The biggest irony comes however when Richardson comments on the interpretation of his vision. “I am unable to give any clues, even at this remove, as to what my poor, short-lived beast actually meant.”¬†We may speculate that a conical tumulus may have been just the kind of earth-work that neolithic man might have erected as a marker along the direction of a ley-line. If so we then have the situation that a clairvoyant, whilst still ignorant of John Michell’s theory of “dragon-current,” nevertheless has a dragon-related vision in relation to this particular locale. It may just be anecdotal evidence but it indicates a tentative vindication Michell’s writing.

So, all in all it is at least worth keeping an open-mind as to the paranormal or spiritual significances of ley-lines as something far-more than just a primitive sat-nav system.

What next for the Daily Telegraph one wonders? Scientists discover round-things which help make transport easier???

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Meditation: Better Than Morphine

You are able to achieve pain-relief through Meditation – even to a greater extent than by taking Morphine. That is the apparent conclusion of one study conducted by the Wake Forest Baptist Medical Centre in North Carolina, as reported in today’s Daily Telegraph. The meditation technique is referred to as “Focussed Awareness,” which as far as I can make out is more or less identical to the Hong Sau technique of Kriya Yoga. The study appears to indicate that the act of meditation causes a change in brain activity – parts of the brain involved in feeling pain show decreased activity, whilst other parts involved in pain-coping mechanisms are stimulated.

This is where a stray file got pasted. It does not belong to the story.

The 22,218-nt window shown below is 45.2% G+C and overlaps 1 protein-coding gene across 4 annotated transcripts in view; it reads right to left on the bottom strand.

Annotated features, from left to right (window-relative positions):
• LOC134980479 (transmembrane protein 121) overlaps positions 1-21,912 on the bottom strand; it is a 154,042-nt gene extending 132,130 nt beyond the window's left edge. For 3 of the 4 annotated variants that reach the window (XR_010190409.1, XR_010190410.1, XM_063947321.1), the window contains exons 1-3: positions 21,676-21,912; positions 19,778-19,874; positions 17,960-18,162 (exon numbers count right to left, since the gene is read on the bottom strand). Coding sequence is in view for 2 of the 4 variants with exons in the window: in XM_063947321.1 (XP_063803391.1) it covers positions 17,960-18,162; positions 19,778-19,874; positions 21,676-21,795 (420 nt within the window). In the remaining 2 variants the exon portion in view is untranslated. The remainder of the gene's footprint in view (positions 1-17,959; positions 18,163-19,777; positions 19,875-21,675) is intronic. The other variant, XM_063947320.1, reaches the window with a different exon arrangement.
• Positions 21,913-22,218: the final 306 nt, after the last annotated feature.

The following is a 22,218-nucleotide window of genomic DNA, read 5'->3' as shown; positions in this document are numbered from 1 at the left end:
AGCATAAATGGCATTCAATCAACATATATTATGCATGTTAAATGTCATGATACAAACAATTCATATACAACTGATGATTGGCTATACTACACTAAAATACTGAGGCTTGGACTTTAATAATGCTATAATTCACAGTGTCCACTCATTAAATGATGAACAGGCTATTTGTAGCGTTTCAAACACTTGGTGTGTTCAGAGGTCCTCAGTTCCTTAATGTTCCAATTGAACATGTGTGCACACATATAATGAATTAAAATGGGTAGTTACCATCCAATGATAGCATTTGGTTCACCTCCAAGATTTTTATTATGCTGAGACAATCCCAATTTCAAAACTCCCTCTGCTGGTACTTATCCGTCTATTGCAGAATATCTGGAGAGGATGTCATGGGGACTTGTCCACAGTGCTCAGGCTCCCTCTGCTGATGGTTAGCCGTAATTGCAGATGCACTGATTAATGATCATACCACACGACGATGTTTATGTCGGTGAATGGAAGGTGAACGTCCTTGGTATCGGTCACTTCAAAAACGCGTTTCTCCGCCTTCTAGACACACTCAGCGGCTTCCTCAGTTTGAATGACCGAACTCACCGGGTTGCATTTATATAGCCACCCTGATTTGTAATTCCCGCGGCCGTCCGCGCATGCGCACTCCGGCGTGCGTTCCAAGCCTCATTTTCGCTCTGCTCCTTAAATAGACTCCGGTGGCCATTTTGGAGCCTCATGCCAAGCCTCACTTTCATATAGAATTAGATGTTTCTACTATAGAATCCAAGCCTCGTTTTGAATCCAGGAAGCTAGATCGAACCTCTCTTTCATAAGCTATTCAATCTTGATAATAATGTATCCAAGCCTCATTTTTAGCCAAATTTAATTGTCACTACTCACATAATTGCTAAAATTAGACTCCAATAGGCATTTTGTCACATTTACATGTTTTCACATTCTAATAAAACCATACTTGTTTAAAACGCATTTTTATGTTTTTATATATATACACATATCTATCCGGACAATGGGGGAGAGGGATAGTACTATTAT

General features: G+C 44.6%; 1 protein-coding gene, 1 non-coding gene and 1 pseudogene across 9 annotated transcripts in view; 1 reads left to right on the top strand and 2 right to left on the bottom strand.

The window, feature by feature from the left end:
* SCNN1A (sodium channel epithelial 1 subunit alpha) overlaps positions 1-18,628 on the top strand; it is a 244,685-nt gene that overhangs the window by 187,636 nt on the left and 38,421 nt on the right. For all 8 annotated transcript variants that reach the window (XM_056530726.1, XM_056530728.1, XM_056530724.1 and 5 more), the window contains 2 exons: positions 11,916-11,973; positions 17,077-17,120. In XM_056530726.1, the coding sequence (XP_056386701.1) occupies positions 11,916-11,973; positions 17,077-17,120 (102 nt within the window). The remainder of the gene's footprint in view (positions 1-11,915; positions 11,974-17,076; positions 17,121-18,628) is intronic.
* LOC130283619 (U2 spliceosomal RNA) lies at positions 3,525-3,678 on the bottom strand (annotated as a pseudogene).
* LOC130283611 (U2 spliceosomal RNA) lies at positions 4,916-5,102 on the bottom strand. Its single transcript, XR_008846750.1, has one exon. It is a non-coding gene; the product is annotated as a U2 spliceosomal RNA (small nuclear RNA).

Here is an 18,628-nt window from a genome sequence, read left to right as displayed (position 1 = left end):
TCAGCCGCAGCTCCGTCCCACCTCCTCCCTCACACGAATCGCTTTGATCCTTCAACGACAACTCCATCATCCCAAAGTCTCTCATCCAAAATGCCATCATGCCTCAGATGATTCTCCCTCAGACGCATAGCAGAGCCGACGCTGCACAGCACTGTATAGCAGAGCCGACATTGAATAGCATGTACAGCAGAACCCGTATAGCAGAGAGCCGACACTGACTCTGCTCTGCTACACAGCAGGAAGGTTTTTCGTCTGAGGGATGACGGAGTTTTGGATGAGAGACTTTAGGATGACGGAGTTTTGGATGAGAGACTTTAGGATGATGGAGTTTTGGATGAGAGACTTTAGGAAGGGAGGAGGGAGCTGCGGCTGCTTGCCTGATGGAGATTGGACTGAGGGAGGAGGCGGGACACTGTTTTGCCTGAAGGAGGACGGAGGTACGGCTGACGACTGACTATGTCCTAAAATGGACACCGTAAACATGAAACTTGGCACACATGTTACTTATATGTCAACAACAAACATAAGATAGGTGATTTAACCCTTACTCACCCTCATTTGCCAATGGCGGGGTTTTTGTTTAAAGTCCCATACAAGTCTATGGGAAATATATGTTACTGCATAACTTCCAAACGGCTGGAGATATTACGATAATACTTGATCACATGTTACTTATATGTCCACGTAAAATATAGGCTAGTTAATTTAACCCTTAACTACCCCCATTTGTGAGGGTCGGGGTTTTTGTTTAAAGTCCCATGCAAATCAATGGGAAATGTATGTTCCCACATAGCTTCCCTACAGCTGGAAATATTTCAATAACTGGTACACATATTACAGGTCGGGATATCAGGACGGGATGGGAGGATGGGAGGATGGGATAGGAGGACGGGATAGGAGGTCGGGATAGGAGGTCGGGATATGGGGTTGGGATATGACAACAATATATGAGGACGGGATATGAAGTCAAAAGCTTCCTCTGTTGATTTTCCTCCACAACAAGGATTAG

Now I don’t wish to belittle the work of the scientists themselves, but I will just point out that the Daily Telegraph is not exactly improving on its reputation for up-to-the-minute scientific reportage. It only took me two minutes on Wikipedia to find out that there have been studies indicating that meditation is effective for pain relief dating back to 1985,¬†and this is quite apart from numerous public demonstrations of Yogis doing the old needle-through-the-cheek-routine. Nevertheless it can be argued that the present-study constitutes a valid attempt to peer-review the meditation-as-analgesia theory.

[Update: when I was trying to find the details of the study, I found out that the exact same scientists had conducted the exact same research at the University of North Carolina in 2009. I do hope that it is not actually the same study – it would mean the Daily Telegraph is either recycling old news stories, or has taken two years to publish these guys’ press release!]